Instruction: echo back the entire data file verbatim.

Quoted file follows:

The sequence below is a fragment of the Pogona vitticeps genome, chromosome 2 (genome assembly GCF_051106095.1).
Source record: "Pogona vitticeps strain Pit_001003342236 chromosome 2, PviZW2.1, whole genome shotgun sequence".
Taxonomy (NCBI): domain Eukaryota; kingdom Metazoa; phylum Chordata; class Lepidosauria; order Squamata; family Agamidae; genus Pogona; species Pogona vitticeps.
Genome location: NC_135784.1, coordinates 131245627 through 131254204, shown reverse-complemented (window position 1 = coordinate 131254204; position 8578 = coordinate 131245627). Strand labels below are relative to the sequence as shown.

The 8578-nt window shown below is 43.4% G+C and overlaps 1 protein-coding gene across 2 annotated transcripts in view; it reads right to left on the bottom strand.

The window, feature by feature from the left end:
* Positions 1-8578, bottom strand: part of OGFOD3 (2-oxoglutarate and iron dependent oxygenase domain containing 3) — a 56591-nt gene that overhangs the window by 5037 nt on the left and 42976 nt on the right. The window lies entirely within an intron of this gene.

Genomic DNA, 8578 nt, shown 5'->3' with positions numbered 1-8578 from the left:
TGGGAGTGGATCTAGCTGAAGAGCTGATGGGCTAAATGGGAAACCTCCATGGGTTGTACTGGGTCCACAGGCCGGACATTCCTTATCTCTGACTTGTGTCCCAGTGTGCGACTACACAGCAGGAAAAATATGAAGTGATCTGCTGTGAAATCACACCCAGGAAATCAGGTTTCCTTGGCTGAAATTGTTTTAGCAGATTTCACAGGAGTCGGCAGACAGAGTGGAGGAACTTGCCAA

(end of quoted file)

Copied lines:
The sequence below is a fragment of the Pogona vitticeps genome, chromosome 2 (genome assembly GCF_051106095.1).
Source record: "Pogona vitticeps strain Pit_001003342236 chromosome 2, PviZW2.1, whole genome shotgun sequence".
Taxonomy (NCBI): domain Eukaryota; kingdom Metazoa; phylum Chordata; class Lepidosauria; order Squamata; family Agamidae; genus Pogona; species Pogona vitticeps.
Genome location: NC_135784.1, coordinates 131245627 through 131254204, shown reverse-complemented (window position 1 = coordinate 131254204; position 8578 = coordinate 131245627). Strand labels below are relative to the sequence as shown.

The 8578-nt window shown below is 43.4% G+C and overlaps 1 protein-coding gene across 2 annotated transcripts in view; it reads right to left on the bottom strand.

The window, feature by feature from the left end:
* Positions 1-8578, bottom strand: part of OGFOD3 (2-oxoglutarate and iron dependent oxygenase domain containing 3) — a 56591-nt gene that overhangs the window by 5037 nt on the left and 42976 nt on the right. The window lies entirely within an intron of this gene.

Genomic DNA, 8578 nt, shown 5'->3' with positions numbered 1-8578 from the left:
TGGGAGTGGATCTAGCTGAAGAGCTGATGGGCTAAATGGGAAACCTCCATGGGTTGTACTGGGTCCACAGGCCGGACATTCCTTATCTCTGACTTGTGTCCCAGTGTGCGACTACACAGCAGGAAAAATATGAAGTGATCTGCTGTGAAATCACACCCAGGAAATCAGGTTTCCTTGGCTGAAATTGTTTTAGCAGATTTCACAGGAGTCGGCAGACAGAGTGGAGGAACTTGCCAA